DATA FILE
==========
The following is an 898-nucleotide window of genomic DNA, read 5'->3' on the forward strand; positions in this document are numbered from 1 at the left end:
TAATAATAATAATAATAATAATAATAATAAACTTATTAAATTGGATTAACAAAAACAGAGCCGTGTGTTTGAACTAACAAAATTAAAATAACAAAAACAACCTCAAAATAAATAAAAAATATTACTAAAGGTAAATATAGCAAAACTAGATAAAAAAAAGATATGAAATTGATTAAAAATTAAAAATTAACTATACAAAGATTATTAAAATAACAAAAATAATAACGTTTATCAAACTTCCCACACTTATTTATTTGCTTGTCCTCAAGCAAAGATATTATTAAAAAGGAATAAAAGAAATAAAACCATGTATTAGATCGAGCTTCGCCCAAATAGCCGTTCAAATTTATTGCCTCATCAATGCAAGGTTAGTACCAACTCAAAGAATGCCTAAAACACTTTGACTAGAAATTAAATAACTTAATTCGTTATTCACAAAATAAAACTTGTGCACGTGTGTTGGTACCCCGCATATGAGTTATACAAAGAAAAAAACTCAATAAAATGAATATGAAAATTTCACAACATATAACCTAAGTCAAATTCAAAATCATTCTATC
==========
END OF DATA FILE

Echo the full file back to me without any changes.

The following is an 898-nucleotide window of genomic DNA, read 5'->3' on the forward strand; positions in this document are numbered from 1 at the left end:
TAATAATAATAATAATAATAATAATAATAAACTTATTAAATTGGATTAACAAAAACAGAGCCGTGTGTTTGAACTAACAAAATTAAAATAACAAAAACAACCTCAAAATAAATAAAAAATATTACTAAAGGTAAATATAGCAAAACTAGATAAAAAAAAGATATGAAATTGATTAAAAATTAAAAATTAACTATACAAAGATTATTAAAATAACAAAAATAATAACGTTTATCAAACTTCCCACACTTATTTATTTGCTTGTCCTCAAGCAAAGATATTATTAAAAAGGAATAAAAGAAATAAAACCATGTATTAGATCGAGCTTCGCCCAAATAGCCGTTCAAATTTATTGCCTCATCAATGCAAGGTTAGTACCAACTCAAAGAATGCCTAAAACACTTTGACTAGAAATTAAATAACTTAATTCGTTATTCACAAAATAAAACTTGTGCACGTGTGTTGGTACCCCGCATATGAGTTATACAAAGAAAAAAACTCAATAAAATGAATATGAAAATTTCACAACATATAACCTAAGTCAAATTCAAAATCATTCTATC